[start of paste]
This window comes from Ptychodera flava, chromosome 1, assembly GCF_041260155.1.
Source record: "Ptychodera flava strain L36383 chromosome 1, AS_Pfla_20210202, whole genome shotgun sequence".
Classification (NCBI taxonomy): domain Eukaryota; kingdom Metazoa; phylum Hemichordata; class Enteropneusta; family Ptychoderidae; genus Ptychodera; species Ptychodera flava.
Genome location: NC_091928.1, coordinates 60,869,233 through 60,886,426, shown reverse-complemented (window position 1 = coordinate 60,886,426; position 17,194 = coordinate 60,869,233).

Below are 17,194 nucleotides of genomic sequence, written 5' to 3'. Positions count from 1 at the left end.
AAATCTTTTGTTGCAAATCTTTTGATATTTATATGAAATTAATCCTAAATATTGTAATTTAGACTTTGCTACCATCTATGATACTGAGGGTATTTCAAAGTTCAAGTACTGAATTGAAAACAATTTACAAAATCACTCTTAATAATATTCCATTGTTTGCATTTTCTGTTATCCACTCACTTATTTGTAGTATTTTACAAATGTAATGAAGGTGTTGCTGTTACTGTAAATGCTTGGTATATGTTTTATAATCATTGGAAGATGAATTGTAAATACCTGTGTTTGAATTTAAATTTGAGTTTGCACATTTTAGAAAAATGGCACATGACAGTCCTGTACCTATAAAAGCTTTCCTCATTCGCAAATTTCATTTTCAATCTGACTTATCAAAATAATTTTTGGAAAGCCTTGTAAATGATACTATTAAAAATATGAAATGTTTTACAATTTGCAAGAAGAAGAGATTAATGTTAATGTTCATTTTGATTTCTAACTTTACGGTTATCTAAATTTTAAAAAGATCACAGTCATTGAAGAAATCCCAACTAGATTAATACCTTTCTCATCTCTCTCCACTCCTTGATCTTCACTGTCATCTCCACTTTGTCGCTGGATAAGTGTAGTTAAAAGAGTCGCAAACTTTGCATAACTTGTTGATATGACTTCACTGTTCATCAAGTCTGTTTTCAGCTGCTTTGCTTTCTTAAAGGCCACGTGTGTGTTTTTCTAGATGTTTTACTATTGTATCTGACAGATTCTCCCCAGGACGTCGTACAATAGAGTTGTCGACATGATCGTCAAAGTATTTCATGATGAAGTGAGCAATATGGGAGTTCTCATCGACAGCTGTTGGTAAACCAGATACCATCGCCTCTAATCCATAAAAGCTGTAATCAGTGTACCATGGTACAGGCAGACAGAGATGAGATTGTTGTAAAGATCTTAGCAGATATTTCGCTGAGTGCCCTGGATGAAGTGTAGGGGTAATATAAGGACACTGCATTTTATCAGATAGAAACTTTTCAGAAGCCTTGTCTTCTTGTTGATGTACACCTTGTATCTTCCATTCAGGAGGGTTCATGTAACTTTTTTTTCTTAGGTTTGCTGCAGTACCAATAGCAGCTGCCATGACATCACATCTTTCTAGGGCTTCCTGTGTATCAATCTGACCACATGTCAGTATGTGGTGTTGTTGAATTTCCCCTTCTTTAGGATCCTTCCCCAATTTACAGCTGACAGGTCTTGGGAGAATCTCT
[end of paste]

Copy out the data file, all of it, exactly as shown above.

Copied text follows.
This window comes from Ptychodera flava, chromosome 1, assembly GCF_041260155.1.
Source record: "Ptychodera flava strain L36383 chromosome 1, AS_Pfla_20210202, whole genome shotgun sequence".
Classification (NCBI taxonomy): domain Eukaryota; kingdom Metazoa; phylum Hemichordata; class Enteropneusta; family Ptychoderidae; genus Ptychodera; species Ptychodera flava.
Genome location: NC_091928.1, coordinates 60,869,233 through 60,886,426, shown reverse-complemented (window position 1 = coordinate 60,886,426; position 17,194 = coordinate 60,869,233).

Below are 17,194 nucleotides of genomic sequence, written 5' to 3'. Positions count from 1 at the left end.
AAATCTTTTGTTGCAAATCTTTTGATATTTATATGAAATTAATCCTAAATATTGTAATTTAGACTTTGCTACCATCTATGATACTGAGGGTATTTCAAAGTTCAAGTACTGAATTGAAAACAATTTACAAAATCACTCTTAATAATATTCCATTGTTTGCATTTTCTGTTATCCACTCACTTATTTGTAGTATTTTACAAATGTAATGAAGGTGTTGCTGTTACTGTAAATGCTTGGTATATGTTTTATAATCATTGGAAGATGAATTGTAAATACCTGTGTTTGAATTTAAATTTGAGTTTGCACATTTTAGAAAAATGGCACATGACAGTCCTGTACCTATAAAAGCTTTCCTCATTCGCAAATTTCATTTTCAATCTGACTTATCAAAATAATTTTTGGAAAGCCTTGTAAATGATACTATTAAAAATATGAAATGTTTTACAATTTGCAAGAAGAAGAGATTAATGTTAATGTTCATTTTGATTTCTAACTTTACGGTTATCTAAATTTTAAAAAGATCACAGTCATTGAAGAAATCCCAACTAGATTAATACCTTTCTCATCTCTCTCCACTCCTTGATCTTCACTGTCATCTCCACTTTGTCGCTGGATAAGTGTAGTTAAAAGAGTCGCAAACTTTGCATAACTTGTTGATATGACTTCACTGTTCATCAAGTCTGTTTTCAGCTGCTTTGCTTTCTTAAAGGCCACGTGTGTGTTTTTCTAGATGTTTTACTATTGTATCTGACAGATTCTCCCCAGGACGTCGTACAATAGAGTTGTCGACATGATCGTCAAAGTATTTCATGATGAAGTGAGCAATATGGGAGTTCTCATCGACAGCTGTTGGTAAACCAGATACCATCGCCTCTAATCCATAAAAGCTGTAATCAGTGTACCATGGTACAGGCAGACAGAGATGAGATTGTTGTAAAGATCTTAGCAGATATTTCGCTGAGTGCCCTGGATGAAGTGTAGGGGTAATATAAGGACACTGCATTTTATCAGATAGAAACTTTTCAGAAGCCTTGTCTTCTTGTTGATGTACACCTTGTATCTTCCATTCAGGAGGGTTCATGTAACTTTTTTTTCTTAGGTTTGCTGCAGTACCAATAGCAGCTGCCATGACATCACATCTTTCTAGGGCTTCCTGTGTATCAATCTGACCACATGTCAGTATGTGGTGTTGTTGAATTTCCCCTTCTTTAGGATCCTTCCCCAATTTACAGCTGACAGGTCTTGGGAGAATCTCT